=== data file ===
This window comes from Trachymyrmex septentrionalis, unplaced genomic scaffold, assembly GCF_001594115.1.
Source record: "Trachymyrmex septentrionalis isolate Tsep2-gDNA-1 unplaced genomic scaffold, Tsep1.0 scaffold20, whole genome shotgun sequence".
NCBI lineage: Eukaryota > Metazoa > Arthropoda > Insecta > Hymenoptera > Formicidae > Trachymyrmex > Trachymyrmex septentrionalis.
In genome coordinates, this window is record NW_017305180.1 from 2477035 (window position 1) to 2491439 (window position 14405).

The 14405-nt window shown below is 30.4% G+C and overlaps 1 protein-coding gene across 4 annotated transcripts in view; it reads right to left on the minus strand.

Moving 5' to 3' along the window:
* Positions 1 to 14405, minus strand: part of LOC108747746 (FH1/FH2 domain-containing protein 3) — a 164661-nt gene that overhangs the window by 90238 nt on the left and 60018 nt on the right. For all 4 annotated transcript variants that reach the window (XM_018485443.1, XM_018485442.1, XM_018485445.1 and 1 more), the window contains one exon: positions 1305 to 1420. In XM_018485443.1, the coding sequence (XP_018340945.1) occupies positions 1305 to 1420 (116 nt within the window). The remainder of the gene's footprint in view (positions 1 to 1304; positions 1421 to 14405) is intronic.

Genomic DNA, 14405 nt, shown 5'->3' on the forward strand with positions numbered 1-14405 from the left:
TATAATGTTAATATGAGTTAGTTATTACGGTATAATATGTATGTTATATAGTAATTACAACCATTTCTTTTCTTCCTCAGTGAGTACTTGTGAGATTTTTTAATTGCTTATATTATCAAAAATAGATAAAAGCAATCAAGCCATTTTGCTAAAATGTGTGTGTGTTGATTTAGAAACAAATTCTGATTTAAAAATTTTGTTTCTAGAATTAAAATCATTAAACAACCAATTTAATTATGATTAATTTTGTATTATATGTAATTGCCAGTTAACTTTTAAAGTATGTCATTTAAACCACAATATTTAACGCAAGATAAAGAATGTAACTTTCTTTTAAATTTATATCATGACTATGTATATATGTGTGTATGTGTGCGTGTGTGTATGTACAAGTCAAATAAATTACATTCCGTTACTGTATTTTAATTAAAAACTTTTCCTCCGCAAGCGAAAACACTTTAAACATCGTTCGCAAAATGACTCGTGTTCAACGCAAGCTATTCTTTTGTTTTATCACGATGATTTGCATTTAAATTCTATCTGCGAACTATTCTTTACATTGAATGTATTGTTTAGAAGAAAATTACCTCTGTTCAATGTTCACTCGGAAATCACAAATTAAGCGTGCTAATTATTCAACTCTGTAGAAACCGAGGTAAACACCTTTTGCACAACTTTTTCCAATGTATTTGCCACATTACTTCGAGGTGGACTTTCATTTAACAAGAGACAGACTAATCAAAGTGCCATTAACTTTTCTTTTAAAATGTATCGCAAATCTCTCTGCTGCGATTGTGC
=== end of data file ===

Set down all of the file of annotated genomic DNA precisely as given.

This window comes from Trachymyrmex septentrionalis, unplaced genomic scaffold, assembly GCF_001594115.1.
Source record: "Trachymyrmex septentrionalis isolate Tsep2-gDNA-1 unplaced genomic scaffold, Tsep1.0 scaffold20, whole genome shotgun sequence".
NCBI lineage: Eukaryota > Metazoa > Arthropoda > Insecta > Hymenoptera > Formicidae > Trachymyrmex > Trachymyrmex septentrionalis.
In genome coordinates, this window is record NW_017305180.1 from 2477035 (window position 1) to 2491439 (window position 14405).

The 14405-nt window shown below is 30.4% G+C and overlaps 1 protein-coding gene across 4 annotated transcripts in view; it reads right to left on the minus strand.

Moving 5' to 3' along the window:
* Positions 1 to 14405, minus strand: part of LOC108747746 (FH1/FH2 domain-containing protein 3) — a 164661-nt gene that overhangs the window by 90238 nt on the left and 60018 nt on the right. For all 4 annotated transcript variants that reach the window (XM_018485443.1, XM_018485442.1, XM_018485445.1 and 1 more), the window contains one exon: positions 1305 to 1420. In XM_018485443.1, the coding sequence (XP_018340945.1) occupies positions 1305 to 1420 (116 nt within the window). The remainder of the gene's footprint in view (positions 1 to 1304; positions 1421 to 14405) is intronic.

Genomic DNA, 14405 nt, shown 5'->3' on the forward strand with positions numbered 1-14405 from the left:
TATAATGTTAATATGAGTTAGTTATTACGGTATAATATGTATGTTATATAGTAATTACAACCATTTCTTTTCTTCCTCAGTGAGTACTTGTGAGATTTTTTAATTGCTTATATTATCAAAAATAGATAAAAGCAATCAAGCCATTTTGCTAAAATGTGTGTGTGTTGATTTAGAAACAAATTCTGATTTAAAAATTTTGTTTCTAGAATTAAAATCATTAAACAACCAATTTAATTATGATTAATTTTGTATTATATGTAATTGCCAGTTAACTTTTAAAGTATGTCATTTAAACCACAATATTTAACGCAAGATAAAGAATGTAACTTTCTTTTAAATTTATATCATGACTATGTATATATGTGTGTATGTGTGCGTGTGTGTATGTACAAGTCAAATAAATTACATTCCGTTACTGTATTTTAATTAAAAACTTTTCCTCCGCAAGCGAAAACACTTTAAACATCGTTCGCAAAATGACTCGTGTTCAACGCAAGCTATTCTTTTGTTTTATCACGATGATTTGCATTTAAATTCTATCTGCGAACTATTCTTTACATTGAATGTATTGTTTAGAAGAAAATTACCTCTGTTCAATGTTCACTCGGAAATCACAAATTAAGCGTGCTAATTATTCAACTCTGTAGAAACCGAGGTAAACACCTTTTGCACAACTTTTTCCAATGTATTTGCCACATTACTTCGAGGTGGACTTTCATTTAACAAGAGACAGACTAATCAAAGTGCCATTAACTTTTCTTTTAAAATGTATCGCAAATCTCTCTGCTGCGATTGTGC